A question without an answer

I came across the myth of Parsifal and could not help but notice the rich symbolism and metaphors. Parsifal is the story of a “fool’s journey”. A young man, so innocent and humble, that he does not even have a name has an experience of a inner mystical truth, a first touch of consciousness, but is not ready for it. After twenty years of searching the Holy Grail, many trials and tribulations, another chance is offered, and this time he succeeds in asking the right question that heals the ailing Fisher King (another profound metaphor for the wounds we have received in this lifetime and must heal).

A myth is a living thing. It is giving us guidance when we need it, where we need it. The story of Parsifal is incredibly rich in pointers and guidance – it reads like the detailed instruction for the proper living and acceptance of the life’s journey, if one looks beyond the symbolic meaning of the protagonists and events of the story.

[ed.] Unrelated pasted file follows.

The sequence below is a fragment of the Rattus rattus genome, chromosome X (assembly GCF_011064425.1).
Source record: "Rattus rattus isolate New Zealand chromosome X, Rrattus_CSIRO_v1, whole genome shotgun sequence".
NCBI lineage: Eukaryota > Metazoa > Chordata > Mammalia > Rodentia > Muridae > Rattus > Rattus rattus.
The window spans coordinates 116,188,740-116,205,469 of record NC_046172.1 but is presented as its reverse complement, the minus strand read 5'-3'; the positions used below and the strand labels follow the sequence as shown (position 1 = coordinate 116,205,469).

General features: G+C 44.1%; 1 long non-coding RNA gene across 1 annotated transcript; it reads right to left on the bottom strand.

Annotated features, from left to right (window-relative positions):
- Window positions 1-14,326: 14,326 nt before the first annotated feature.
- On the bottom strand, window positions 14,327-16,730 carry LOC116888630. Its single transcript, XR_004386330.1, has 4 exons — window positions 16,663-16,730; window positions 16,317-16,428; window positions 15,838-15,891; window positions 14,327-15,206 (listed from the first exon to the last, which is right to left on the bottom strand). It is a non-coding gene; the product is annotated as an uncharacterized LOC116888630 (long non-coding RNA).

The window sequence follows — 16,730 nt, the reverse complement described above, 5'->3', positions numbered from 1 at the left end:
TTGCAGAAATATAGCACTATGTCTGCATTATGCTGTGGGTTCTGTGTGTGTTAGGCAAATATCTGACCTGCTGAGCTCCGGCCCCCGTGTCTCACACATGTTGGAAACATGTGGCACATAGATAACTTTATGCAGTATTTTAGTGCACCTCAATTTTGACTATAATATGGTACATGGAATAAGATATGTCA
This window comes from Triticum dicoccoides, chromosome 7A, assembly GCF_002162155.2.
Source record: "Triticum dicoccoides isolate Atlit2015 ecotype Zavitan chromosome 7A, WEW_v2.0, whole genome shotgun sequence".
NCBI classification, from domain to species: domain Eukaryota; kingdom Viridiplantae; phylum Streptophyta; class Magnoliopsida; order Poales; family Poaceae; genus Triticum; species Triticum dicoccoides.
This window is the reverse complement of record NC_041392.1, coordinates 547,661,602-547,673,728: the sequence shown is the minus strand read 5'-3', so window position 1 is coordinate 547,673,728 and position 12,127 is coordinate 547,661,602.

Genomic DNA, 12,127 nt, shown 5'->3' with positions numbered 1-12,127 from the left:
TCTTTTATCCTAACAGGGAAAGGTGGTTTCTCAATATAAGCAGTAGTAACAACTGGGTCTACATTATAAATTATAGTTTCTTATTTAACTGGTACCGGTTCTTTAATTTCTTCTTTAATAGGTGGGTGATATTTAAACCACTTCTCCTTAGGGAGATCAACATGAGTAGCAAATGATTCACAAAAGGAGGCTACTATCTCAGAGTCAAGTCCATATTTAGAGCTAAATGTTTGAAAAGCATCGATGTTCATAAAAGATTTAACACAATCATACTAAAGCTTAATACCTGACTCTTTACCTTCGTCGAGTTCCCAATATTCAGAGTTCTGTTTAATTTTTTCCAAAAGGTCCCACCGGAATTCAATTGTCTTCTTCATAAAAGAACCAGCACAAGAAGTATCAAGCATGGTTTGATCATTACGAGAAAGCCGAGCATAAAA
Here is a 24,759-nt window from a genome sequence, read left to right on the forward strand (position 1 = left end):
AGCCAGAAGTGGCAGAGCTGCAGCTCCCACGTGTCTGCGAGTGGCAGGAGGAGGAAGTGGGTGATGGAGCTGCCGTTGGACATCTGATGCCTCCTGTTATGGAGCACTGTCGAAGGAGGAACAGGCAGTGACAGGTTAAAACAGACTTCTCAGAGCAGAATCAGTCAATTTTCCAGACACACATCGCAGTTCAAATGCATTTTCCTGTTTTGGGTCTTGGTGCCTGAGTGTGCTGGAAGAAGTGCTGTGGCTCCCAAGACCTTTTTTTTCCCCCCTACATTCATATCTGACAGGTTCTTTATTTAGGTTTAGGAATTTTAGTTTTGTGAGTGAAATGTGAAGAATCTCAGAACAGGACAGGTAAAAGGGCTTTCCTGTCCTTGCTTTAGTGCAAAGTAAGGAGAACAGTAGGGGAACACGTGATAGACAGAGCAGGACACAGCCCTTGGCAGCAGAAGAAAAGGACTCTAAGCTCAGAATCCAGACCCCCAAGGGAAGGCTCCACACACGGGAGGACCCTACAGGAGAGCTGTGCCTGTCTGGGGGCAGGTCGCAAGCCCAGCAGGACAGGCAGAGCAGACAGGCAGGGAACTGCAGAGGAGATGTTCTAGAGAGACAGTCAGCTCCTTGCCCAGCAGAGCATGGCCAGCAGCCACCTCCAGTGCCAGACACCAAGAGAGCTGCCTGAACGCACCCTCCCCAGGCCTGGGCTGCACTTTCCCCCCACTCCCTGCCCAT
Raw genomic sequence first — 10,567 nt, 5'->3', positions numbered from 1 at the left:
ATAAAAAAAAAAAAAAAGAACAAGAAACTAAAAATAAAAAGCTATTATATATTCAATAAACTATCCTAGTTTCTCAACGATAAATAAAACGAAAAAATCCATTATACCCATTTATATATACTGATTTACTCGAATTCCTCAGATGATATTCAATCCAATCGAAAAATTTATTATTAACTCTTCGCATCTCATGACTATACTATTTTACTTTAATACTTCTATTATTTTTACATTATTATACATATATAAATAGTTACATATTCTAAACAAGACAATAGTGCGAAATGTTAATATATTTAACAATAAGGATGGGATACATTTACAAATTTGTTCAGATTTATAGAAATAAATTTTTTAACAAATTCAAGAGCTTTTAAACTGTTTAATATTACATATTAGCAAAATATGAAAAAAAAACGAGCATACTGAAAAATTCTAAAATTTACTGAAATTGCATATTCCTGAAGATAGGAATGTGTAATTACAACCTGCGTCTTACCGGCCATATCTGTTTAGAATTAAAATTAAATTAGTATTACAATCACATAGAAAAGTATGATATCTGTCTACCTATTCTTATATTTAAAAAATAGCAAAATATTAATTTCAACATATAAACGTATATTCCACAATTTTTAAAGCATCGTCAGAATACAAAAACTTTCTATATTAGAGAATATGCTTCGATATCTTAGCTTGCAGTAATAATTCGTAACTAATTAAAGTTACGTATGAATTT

There is one subject in particular, that I started to really understand in it’s significance. It is about the relation we have to our inner life, and the development it takes over the course of the years and coming of age, as well as the many pitfalls and traps that can be avoided, when we listen to the right counsel.

So please follow me into this enquiry:

On his journey, Parsifal meets Blanche Fleur, a beautiful damsel in distress, and he rescues her life and her kingdom. She is his lady fair and the carrier of inspiration. He spends one night with her, but they sleep in chaste embrace, following the instruction of Parsifal’s godfather, who told him “to never seduce a fair maiden, or be seduced by her”.